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I have seen some recent emails where people have asserted that 
"Large diplodocoids and brachiosaurids pretty much vanish across the 
J-K boundary, replaced by much smaller sauropods." Sorry, am not sure 
who to attribute this actual quote to. 

I am well aware that many of the Lower Cretaceous North American 
brachiosaurid-type sauropods, the astrodons, or _Pleurocoelus_-group, 
or whatever you want to call them (I note Bakker (1998) uses the term 
brachiosauroid for 'astrodons' + Jurassic brachiosaurs), often appear 
small compared to _Brachiosaurus_, but by means is it true that 
Cretaceous sauropods are diminutive compared to Jurassic ones. In 
fact, Cretaceous titanosaurians (and maybe the American 
_Sauroposeidon_) are among the *biggest* of known sauropods. Also, 
brachiosaurids appear to have hung around for some time into the 
Cretaceous: I am unable to get to the reference right now, but a mid 
Cretaceous brachiosaur femur from northern Africa was described 

To put the Wealden spin on this, we have probable brachiosaurs here 
that were >>enormous<<. Last week, I examined a proximal humerus in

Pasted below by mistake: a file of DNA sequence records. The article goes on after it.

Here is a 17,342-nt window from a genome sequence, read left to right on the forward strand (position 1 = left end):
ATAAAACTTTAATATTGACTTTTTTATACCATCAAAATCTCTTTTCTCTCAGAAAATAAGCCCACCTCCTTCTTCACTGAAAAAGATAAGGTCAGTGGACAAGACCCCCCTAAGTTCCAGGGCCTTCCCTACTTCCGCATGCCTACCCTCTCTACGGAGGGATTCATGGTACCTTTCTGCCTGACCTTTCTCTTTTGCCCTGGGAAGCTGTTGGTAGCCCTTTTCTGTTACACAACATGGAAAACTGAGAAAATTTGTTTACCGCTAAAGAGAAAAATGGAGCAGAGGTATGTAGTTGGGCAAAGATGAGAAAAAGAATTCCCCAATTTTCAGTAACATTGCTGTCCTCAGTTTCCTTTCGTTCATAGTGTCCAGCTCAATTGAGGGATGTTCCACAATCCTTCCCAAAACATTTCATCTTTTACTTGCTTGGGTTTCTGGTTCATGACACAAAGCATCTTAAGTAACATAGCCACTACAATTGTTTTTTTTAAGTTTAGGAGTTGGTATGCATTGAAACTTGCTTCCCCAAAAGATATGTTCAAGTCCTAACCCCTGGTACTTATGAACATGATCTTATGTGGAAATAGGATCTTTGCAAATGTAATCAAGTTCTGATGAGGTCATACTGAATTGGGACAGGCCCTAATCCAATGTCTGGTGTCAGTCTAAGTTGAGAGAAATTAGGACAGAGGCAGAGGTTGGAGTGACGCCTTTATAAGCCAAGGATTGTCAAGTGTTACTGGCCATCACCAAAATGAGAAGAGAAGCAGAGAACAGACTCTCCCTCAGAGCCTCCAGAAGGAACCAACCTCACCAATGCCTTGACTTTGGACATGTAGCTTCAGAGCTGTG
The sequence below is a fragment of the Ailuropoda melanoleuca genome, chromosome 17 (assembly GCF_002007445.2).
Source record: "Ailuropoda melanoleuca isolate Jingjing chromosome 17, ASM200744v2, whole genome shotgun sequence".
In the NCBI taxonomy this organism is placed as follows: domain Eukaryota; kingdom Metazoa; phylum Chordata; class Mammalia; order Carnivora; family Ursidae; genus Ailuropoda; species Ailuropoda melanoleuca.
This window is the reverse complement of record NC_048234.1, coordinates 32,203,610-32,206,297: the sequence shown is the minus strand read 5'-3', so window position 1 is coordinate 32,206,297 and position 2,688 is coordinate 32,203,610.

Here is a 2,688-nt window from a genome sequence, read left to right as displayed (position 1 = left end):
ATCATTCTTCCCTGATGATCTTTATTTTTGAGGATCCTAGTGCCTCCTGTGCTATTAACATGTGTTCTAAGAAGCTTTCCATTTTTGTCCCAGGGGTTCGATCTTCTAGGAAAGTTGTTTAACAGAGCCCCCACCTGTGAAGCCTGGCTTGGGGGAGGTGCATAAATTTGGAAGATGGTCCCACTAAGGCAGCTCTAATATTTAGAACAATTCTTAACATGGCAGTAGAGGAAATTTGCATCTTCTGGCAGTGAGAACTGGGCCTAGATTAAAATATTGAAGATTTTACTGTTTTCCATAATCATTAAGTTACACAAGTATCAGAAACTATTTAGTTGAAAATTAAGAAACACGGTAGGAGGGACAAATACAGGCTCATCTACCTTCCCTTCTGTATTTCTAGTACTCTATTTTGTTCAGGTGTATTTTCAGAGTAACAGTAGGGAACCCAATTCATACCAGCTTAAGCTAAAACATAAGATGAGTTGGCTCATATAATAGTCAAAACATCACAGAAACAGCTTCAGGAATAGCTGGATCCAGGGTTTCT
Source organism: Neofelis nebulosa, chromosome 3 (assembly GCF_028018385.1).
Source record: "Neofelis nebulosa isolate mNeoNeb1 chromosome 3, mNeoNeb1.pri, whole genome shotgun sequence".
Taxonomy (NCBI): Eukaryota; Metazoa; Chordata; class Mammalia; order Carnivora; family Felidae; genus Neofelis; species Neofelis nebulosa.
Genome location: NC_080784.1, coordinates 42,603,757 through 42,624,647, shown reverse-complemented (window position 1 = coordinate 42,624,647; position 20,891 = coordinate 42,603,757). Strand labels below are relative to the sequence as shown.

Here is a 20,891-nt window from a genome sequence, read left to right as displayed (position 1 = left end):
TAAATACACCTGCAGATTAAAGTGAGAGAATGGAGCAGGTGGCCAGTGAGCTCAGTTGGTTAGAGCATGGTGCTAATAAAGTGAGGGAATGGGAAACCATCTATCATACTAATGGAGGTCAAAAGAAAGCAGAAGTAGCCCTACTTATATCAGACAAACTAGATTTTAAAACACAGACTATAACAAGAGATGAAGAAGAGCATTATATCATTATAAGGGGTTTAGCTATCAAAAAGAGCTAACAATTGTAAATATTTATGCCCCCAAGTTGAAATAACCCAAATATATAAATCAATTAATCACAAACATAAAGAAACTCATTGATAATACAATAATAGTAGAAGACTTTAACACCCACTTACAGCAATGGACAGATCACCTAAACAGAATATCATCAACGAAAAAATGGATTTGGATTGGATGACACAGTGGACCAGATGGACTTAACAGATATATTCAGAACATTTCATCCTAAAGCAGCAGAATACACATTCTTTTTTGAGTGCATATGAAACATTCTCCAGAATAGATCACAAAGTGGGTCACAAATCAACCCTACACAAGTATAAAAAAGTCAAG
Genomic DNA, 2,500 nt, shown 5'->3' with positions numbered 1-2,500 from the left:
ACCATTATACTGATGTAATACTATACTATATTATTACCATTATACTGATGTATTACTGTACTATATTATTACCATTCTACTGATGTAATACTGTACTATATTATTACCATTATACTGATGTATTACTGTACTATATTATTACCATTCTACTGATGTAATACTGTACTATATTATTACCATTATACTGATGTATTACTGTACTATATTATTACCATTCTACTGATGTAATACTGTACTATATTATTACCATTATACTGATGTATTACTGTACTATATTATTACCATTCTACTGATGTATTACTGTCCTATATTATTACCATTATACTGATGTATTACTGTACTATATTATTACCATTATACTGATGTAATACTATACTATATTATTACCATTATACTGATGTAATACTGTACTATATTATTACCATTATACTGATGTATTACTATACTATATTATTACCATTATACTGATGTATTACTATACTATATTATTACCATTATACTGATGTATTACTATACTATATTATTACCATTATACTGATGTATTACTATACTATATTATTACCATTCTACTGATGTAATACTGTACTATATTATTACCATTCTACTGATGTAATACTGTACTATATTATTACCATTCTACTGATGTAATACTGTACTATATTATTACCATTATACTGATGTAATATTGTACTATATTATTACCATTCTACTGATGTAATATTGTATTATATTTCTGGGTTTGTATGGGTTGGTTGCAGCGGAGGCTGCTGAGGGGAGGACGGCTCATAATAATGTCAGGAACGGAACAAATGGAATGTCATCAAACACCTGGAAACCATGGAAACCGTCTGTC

Steve Hutt's collection at Sandown (Isle of Wight) that was about a 
metre across at its longest axis. It looks identical (but is not the 
same specimen of course) to a humerus referred to _Pleurocoelus_ by 
Mantell (possibly 1852, I'm not sure). Also, Dave Martill and I 
recently photographed a partial cervical vert that was 30 cm long: we 
both know of others from the island that are twice as big! The 
not-insubstantial new brachiosaur, which is estimated to have been 
about 10 m long, is, don't forget, a juvenile. 

Had these giant sauropods _recovered_ from an end-J extinction, or 
was the J-K transition not really that severe?

"Lottery: a tax for people who who do not understand statistics"

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